Well, culture is perhaps the most intangible aspect of an organization’s success. It can’t be captured on a spreadsheet or reported on a graph, it’s felt among employees and their feelings about their jobs. Therefore, you should start by satisfying your team – which is why we’ve been working on employee retention!
The steps above are some of the most important types of employee retention; adopting a social workplace community, committing to recognition, and making smart hybrid work decisions all represent long strides in the direction of a healthy culture. However, there are still more deliberate steps you should take.
DEIBA (Diversity, Equity, Inclusion, Belonging, Accessibility) is one of the most important. Diversity isn’t just about hiring minority groups, it’s about creating an environment of employees from all backgrounds with all kinds of points of view that have equal opportunity to succeed. There’s much more to discuss about DEIBA than can fit here (check out our E-book for more!), but we can certainly tell you why it’s crucial.
Companies in the top diversity quartile are 25 percent more likely to have above-average profits, while companies in the fourth quartile for both gender and ethnic diversity are 27 percent more likely to underperform on profitability. Companies with DEIBA programs also tend to see improved organizational health, global competitive advantage, increased productivity, better online reviews, easier hiring and retention, and a positive public image. Great DEIBA practices can lead to a complete and positive culture overhaul.
Per McLean & Co, 62% of organizations have added DEIBA as part of human resources’ role, which is trending upwards. Managers abide by DEIBA, while HR runs it behind the scenes. You just can’t miss out on it.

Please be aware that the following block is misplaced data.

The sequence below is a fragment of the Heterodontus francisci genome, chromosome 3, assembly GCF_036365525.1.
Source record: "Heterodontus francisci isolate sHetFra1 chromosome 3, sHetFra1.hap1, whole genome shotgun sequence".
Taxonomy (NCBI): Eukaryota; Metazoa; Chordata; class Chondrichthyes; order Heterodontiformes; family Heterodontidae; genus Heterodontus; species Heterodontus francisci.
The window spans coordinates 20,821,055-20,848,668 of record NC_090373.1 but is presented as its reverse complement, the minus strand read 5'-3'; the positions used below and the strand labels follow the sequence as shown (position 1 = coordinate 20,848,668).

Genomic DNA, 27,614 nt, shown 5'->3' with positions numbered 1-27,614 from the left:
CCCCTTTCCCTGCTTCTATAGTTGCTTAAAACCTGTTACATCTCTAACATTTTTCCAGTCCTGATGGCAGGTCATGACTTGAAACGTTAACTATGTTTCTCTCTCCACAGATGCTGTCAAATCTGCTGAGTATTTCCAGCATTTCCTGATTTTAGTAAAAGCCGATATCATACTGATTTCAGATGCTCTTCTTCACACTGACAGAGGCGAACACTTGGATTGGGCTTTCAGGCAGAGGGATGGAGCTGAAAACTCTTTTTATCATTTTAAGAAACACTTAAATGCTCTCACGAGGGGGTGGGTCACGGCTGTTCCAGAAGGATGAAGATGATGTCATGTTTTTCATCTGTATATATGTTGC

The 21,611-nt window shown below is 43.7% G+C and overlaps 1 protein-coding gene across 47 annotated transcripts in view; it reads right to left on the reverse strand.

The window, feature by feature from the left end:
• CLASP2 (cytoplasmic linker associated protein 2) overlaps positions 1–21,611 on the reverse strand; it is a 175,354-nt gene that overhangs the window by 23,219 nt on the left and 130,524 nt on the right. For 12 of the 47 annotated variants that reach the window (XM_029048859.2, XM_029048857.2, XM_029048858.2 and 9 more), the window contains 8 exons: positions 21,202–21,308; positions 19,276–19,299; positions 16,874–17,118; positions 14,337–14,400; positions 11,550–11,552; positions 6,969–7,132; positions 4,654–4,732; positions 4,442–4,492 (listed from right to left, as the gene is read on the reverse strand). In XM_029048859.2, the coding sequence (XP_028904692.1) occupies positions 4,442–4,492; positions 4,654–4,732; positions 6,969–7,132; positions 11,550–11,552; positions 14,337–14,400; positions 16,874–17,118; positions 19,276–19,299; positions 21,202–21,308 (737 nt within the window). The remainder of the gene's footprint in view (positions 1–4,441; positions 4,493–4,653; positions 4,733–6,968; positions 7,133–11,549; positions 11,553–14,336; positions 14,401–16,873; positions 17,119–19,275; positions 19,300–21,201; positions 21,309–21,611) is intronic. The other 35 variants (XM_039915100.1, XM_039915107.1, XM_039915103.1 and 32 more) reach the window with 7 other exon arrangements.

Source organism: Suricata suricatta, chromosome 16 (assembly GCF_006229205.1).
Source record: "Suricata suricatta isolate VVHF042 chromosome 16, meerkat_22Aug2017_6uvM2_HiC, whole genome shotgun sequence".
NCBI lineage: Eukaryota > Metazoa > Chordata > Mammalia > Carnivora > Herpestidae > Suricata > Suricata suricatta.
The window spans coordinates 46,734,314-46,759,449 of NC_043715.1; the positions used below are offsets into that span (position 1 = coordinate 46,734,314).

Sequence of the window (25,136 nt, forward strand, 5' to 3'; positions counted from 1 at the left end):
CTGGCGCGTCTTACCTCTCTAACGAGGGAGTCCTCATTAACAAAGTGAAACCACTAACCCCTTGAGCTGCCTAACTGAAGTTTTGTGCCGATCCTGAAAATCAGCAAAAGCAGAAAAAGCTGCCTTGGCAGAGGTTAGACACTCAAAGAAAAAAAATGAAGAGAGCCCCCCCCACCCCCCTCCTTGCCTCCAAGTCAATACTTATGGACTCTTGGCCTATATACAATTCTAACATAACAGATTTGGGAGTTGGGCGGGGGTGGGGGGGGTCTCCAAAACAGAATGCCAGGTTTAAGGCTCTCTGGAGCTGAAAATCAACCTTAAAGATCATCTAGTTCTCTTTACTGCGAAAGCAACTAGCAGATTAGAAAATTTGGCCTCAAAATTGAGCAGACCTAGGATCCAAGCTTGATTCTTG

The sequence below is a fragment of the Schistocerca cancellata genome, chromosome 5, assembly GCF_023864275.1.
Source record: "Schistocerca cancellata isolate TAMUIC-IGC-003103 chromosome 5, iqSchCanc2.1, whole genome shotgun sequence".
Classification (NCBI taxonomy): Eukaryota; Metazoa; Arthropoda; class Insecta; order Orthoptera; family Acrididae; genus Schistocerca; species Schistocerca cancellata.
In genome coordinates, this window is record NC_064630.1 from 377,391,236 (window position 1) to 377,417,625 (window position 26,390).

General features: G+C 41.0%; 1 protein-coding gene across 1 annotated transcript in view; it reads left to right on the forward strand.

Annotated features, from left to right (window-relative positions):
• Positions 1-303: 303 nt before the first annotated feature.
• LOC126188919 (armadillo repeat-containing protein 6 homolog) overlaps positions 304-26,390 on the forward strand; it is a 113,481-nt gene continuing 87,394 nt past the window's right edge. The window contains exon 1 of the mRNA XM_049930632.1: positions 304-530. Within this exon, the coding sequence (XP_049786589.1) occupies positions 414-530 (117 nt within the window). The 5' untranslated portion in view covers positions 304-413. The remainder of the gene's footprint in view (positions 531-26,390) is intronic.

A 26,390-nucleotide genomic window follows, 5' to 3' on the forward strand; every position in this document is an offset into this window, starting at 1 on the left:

Another element that’s a little less worker-centric is creating a meaningful mission/vision statement for your organization. A mission statement tells people three things: why the business exists, what makes it different, and what its people stand for. When it resonates strongly with those who read it, it not only helps your company’s reputation, but acts as a positive influence for your employees.
Lastly, develop a culture of communication for your workplace. Between relationship-building, task delegation, and information sharing, efficient communication has to be present for a workforce to be engaged and productive.
As companies grow, the ties that bind colleagues can stretch and weaken with the size of their workforce, leading to disconnections between departments. Unless you’re a company large enough for a dedicated internal communications team, it’s likely to become HR’s responsibility to take charge.
Communicate news and events wherever your team spends the most time – and hey, if you’ve been following these steps, that should be your HR software or intranet. The platform may have a dedicated area for bulletin news, whether that info is an upcoming event, sales win, or even a colleague’s birthday.
Communication becomes even more pivotal for hybrid and remote workforces, since it dictates how they operate, what they prioritize and how fast they get things done. Capitalize on digital tools like Slack, Microsoft Teams, Discord and other messaging platforms while making sure everything’s centralized in one place to ensure your teams aren’t checking multiple inboxes. And hey, great news – some HR systems are integrated with Slack and Microsoft Teams, to truly close the loop on employee retention.
We’re not done yet!
We’ve got plenty more resources on building the best workforce from the bottom to the top. Take a look at our e-book on Mastering the Employee Experience, or our 10 HR Strategies For the Retention Crisis piece, as told by experts from all sorts of industries. All of our resources can be found in our Library – check them out here! To see HelloTeam in action, click here — and to set up a meeting with us, go here!